Bentley’s PreparedU Project will periodically present profiles of companies that are helping themselves by helping women to thrive. Here, Diane Danielson, COO of Sperry Van Ness International Corporation, discusses how her organization advocates for gender balance in leadership.
Commercial real estate can be a tough industry to break into if you’re a woman. It’s a traditional, conservative market sector where 80 percent of professionals are white men with an average age of 57. But Kevin Maggiacomo, the 41-year-old president and CEO of Sperry Van Ness, decided to disrupt this status quo, not only by ensuring gender equity on his own team and in his C-suite, but by launching the grassroots 50/50 by 2020 initiative to advocate “healthy gender balance in leadership.” Not just in real estate, but across all industries.
In this 2013 TEDx Talk, Maggiacomo spoke more about the role unconscious bias and institutionalization formerly played within his own hiring practices, and why he decided to change the culture at SVN to be more collaborative and gender neutral.
“Our growth strategy now brings a tremendous amount of honest intentionality to diversifying our organization, which gives women and minorities a strong sense of belonging,” Maggiacomo said by email. “It’s the right thing to do and the business case for gender balance is rock solid … not simply good marketing.”
Part of this growth strategy for gender balanced, “creative, innovative, and diverse talent” included recruiting Diane Danielson as his COO in 2012.
“I've worked at a lot of companies in this industry and this is the first one that really walks the walk,” Danielson said. “We have a diverse executive team: under 50 years old, female, even two South Pacific Islanders (one would be me) in leadership roles. Of the 15 new hires this year in our Chicago franchise, seven were women and two were minorities. Our top salesperson for 2013 was under 30.”
Much like the 79 percent of male and 89 percent of female respondents in our PreparedU study, both Kevin and Diane are personally invested in helping women in their workplace succeed. So, we sat down with Danielson to find out firsthand what makes SVN a company where women thrive:
Bentley: Why is SVN one of the best places to work?
DD: Commercial real estate is based on results. If you're a woman and you’re getting results, people take notice. We treat everyone equal and as grownups. It's in the work and not the hours logged. Everyone pitches in and works all hours when needed, but if they have something during the day like picking their kids up at 2:00 p.m., or going to checkups like one of our guys who has 1-year-old twins, that's encouraged. I applaud them for finding that balance. People can have families and still do great work and do well in business.
Bentley: How do you help female and male employees with the learning curve?
DD: We have boot camps and trainings, and we've seen a trickle-down effect from gender-balanced leadership, but we don't treat people differently. The women who make it in this industry make it really big because they work harder. When it's based on the numbers, it's not subjective. At other companies we've had to develop special programs for women, but here it's so equal that it's not an issue. It's refreshing to just focus on doing the work.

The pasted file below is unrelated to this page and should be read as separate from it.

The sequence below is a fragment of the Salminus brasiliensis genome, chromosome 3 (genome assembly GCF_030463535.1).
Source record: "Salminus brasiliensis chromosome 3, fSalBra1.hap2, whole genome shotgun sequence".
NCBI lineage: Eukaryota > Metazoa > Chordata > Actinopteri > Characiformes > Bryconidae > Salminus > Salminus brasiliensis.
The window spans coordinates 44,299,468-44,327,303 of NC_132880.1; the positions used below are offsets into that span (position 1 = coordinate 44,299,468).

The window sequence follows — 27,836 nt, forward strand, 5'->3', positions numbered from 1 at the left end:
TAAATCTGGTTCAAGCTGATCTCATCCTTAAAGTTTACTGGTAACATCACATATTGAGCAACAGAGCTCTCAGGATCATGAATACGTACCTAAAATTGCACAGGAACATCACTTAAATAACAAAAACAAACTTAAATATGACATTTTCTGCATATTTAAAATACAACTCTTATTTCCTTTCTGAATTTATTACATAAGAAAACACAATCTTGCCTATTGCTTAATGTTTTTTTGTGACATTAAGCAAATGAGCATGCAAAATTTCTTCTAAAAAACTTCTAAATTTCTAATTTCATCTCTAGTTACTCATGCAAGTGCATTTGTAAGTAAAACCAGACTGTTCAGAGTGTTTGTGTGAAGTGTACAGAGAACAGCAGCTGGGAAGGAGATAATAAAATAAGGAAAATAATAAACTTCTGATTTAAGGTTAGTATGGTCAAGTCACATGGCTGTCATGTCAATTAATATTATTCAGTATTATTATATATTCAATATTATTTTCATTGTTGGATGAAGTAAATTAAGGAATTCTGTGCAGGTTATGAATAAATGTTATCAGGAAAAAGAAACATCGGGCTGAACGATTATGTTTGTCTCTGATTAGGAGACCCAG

Bentley: How do you mentor, inspire confidence, and encourage your female employees to succeed?
DD: One of the first things I do with my female employees is encourage them to think bigger. Sure, they might be in this role now, but they won't always be, and I tell them what they need to do to get to the next level. I assume that my marketing director will be a CMO, and maybe because I assume it then she dreams bigger.
Bentley: Do you promote networking or other initiatives that specifically contribute to the professional development of women?
DD: Because it’s so results driven, we tend to get natural networkers. Before I came to SVN, I was the founder of the first social network for businesswomen called the Downtown Women’s Club. CREW (Commerical Real Estate Women) is where I now encourage our female employees to network, and we show all our employees how networking can increase sales. I mean, if you don’t have 500+ connections on LinkedIn, why should we even hire you for a sales role?
Bentley: What kinds of things does SVN do to help women like you succeed?
DD: Kevin shares the stage. I've never met anyone with less of an ego who deserves to have an ego. He wants gender-balanced leadership, and you do that by not keeping your female executives in a back office. You do that by putting your women out there, in front of the public, at conferences and in front of the board. We hire people who are comfortable being the face of the company and we want it to look different from the rest of the industry.
Bentley: What can other companies could learn from your experiences about hiring, employing and/or retaining women?
DD: You can't just talk the talk. At the other 20 leading firms, other than two that have one female chief HR officer or one chief legal officer, it’s very clear we’re unique. We added our first woman to the board last year and are in the process of adding a second. Look at your marketing materials. Do they say: “Only older white guys need apply here?” You may have institutional barriers to recruiting. We've spent the money and time to actively reach out and make our team the one we want.
Melissa Massello is a freelance writer, former startup executive, and serial entrepreneur passionate about supporting women’s leadership and gender equality, both in business and at home.
Companies Where Women Thrive Series
Read more about other companies Bentley's PreparedU project is highlighting for their commitment to women's success in the workplace: